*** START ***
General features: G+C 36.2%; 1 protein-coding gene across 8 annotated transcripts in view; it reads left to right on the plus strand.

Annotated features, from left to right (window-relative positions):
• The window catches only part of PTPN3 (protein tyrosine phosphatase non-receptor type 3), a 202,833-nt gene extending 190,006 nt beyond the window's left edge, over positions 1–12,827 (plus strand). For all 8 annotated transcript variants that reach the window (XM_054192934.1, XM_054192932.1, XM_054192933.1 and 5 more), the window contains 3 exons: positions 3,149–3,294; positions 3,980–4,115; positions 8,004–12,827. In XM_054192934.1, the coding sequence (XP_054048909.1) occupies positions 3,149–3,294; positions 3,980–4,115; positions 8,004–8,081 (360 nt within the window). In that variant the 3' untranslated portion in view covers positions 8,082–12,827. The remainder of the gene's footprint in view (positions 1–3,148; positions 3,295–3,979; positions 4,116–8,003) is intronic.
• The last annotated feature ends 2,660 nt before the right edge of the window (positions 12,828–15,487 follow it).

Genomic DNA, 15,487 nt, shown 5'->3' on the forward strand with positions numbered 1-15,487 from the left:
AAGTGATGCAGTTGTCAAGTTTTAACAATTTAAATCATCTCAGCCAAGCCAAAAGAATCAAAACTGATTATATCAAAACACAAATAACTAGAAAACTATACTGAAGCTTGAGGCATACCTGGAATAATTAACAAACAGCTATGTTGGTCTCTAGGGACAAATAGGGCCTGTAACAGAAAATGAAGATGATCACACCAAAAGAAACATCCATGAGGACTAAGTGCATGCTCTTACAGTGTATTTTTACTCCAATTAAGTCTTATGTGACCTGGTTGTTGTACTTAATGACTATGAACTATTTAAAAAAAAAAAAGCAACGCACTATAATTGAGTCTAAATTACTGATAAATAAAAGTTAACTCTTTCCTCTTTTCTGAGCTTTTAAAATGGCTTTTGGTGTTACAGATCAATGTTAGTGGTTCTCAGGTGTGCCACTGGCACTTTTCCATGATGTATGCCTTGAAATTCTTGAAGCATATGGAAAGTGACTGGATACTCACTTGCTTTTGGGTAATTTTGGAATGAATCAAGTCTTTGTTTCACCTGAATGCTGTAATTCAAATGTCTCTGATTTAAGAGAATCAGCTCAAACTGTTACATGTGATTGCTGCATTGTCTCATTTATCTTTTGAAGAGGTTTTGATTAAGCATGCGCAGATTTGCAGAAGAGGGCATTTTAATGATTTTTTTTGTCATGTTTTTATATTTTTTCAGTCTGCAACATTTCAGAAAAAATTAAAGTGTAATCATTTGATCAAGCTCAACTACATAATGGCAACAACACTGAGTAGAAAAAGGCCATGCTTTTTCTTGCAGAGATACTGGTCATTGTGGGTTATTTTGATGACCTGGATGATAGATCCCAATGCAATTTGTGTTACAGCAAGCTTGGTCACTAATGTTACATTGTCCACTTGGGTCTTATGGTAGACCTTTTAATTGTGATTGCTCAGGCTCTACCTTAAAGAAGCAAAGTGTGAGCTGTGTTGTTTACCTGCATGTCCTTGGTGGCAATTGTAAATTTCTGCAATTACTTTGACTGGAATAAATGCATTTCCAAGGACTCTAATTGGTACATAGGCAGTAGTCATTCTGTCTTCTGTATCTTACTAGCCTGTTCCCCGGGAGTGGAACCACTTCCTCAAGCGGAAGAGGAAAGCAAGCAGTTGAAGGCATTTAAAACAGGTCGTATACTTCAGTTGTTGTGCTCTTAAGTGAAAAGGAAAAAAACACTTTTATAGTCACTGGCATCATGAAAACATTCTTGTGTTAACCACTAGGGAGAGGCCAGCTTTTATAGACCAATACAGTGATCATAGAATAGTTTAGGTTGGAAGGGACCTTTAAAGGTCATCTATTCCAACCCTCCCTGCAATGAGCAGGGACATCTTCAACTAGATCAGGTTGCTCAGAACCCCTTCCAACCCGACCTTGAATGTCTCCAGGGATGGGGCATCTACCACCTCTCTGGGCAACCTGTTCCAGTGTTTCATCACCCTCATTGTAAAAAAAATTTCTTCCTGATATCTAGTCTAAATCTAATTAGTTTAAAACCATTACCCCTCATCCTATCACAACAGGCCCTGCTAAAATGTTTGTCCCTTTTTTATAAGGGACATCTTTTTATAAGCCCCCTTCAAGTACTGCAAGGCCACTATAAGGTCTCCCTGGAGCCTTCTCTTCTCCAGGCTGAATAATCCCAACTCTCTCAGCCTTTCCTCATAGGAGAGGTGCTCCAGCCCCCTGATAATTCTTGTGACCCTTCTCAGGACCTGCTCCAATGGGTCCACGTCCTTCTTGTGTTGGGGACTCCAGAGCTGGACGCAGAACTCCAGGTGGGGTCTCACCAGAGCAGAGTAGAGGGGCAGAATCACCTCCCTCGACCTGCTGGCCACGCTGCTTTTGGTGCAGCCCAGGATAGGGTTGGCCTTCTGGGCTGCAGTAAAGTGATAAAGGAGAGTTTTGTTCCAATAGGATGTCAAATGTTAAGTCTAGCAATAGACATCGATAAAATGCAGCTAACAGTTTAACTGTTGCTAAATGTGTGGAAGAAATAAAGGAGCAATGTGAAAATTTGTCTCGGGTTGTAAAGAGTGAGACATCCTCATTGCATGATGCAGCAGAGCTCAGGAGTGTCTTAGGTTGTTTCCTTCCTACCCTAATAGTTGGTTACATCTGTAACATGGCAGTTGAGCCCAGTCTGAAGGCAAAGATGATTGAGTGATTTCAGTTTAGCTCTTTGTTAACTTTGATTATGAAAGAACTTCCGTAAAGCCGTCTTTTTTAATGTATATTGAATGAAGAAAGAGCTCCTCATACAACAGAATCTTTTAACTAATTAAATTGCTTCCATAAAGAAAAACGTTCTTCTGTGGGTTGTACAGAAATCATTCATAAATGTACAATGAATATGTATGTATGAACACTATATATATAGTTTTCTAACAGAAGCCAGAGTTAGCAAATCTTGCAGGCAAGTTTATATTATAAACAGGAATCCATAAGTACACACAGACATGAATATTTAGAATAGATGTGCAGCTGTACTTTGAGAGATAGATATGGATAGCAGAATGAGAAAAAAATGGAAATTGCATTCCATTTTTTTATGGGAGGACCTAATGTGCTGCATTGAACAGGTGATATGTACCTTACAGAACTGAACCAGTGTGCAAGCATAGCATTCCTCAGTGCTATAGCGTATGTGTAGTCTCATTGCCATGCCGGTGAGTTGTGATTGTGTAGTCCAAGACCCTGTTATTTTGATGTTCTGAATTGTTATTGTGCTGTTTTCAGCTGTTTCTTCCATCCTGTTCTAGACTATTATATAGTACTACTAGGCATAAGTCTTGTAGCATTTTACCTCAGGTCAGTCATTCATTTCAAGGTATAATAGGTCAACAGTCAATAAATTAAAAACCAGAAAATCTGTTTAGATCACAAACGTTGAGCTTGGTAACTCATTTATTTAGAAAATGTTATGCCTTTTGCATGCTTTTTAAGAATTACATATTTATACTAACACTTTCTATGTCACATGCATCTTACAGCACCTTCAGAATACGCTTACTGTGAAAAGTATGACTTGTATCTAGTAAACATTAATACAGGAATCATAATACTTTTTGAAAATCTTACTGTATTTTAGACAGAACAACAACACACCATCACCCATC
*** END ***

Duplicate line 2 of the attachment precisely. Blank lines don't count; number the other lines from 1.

Annotated features, from left to right (window-relative positions):